Happy St Andrew's Day! St Andrew's Day is, of course, Scotland's national day so we thought it fitting to take a look at national psychology, which dates back to the mid-19th century.
The Scots are tight, the French are romantic and the Germans are serious, or so they say. We've all heard these stereotypes and, whether or not they are true, stereotypes exist for a reason – to help us form opinions about people we don't have time to get to know.
The psychological makeup of particular nations, ethnic groups or peoples is believed to be characterised by a combination of human attitudes, values, emotions, motivations and abilities. These are culturally reinforced by our education, upbringing, the state and media.
Closely related is national character which refers to the values, norms and customs which people of a nation typically hold, and in particular, how they habitually respond to situations. Indeed, reference is sometimes made to a 'national psyche' to explain why certain events trigger such strong reactions or why countries are enthused by a particular sport or cultural practice. In this respect, National psychology can be useful in explaining why political or economic events occurred as they did.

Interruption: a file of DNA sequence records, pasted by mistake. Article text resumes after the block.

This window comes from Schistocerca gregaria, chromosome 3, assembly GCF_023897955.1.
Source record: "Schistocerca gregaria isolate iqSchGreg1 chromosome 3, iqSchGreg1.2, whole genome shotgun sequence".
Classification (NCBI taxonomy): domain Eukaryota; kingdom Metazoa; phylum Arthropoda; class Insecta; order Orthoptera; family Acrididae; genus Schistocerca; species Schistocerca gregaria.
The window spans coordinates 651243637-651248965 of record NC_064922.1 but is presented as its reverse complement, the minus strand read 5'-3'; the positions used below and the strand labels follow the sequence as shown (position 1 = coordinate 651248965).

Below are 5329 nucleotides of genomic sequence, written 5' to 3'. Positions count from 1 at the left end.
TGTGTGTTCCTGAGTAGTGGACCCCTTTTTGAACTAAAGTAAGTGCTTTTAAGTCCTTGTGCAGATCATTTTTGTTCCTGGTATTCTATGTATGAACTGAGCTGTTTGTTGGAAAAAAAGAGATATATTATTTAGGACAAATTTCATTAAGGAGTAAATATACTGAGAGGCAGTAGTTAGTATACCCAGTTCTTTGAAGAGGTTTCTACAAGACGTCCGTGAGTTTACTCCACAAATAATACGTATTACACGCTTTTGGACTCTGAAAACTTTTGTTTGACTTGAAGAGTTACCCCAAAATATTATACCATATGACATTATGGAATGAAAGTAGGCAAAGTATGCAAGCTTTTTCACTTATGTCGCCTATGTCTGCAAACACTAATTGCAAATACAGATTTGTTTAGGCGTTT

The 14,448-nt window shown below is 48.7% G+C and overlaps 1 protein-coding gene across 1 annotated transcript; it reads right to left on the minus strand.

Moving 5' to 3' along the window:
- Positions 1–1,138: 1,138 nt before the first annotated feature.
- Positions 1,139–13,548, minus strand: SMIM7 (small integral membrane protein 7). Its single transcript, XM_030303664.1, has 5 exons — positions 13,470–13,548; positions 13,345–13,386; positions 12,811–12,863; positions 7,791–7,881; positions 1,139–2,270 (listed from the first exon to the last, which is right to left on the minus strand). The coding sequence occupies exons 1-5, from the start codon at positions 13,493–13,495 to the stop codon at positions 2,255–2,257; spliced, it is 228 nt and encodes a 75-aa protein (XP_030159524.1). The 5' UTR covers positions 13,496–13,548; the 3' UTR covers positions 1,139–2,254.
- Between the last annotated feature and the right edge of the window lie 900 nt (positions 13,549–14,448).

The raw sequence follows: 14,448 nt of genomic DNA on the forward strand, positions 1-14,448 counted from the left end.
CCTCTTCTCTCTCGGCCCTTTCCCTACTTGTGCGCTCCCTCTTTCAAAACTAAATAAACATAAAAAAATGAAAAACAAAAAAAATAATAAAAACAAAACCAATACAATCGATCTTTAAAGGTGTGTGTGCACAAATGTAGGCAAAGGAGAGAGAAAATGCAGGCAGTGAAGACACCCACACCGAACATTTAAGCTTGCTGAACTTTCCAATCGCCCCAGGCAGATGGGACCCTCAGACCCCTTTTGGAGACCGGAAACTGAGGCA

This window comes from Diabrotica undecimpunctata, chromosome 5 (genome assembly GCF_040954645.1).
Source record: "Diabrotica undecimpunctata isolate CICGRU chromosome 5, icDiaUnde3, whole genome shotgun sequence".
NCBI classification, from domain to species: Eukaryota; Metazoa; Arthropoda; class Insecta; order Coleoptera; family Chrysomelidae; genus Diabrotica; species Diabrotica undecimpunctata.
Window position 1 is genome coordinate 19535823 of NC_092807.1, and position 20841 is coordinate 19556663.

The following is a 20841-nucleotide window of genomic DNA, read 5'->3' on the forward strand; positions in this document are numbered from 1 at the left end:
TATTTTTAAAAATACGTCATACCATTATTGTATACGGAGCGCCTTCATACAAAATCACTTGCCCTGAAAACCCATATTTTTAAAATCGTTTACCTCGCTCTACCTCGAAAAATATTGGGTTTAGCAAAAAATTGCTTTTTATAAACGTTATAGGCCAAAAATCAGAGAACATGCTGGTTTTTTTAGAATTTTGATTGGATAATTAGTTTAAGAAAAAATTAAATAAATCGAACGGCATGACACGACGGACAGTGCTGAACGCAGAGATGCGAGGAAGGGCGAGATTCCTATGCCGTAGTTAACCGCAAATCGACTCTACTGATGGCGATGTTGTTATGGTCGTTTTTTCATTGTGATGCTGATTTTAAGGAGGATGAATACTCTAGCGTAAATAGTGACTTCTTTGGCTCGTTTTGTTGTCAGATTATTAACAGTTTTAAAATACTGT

Although stereotypes seem unfair, scientists believe it is possible to observe and measure average national characteristics. This doesn't mean all individuals share all the characteristics, but the number who do are sufficiently large to be 'typical' in the country.
However, the concept of national psychology has been criticised on both political and scientific grounds.
Some argue it encourages racist generalisations and stereotypes which can lead to certain nations regarding themselves as superior.
In addition, psychologists have found subjects cannot accurately recognise or identify the ethnicity or nationality of individuals when observing a line-up of different people.
People can, however, often recognise a representative stereotype of a certain ethnic group or certain national characteristics. So it seems stereotypes do have a purpose, but, of course, we need to look much deeper before we can truly understand others.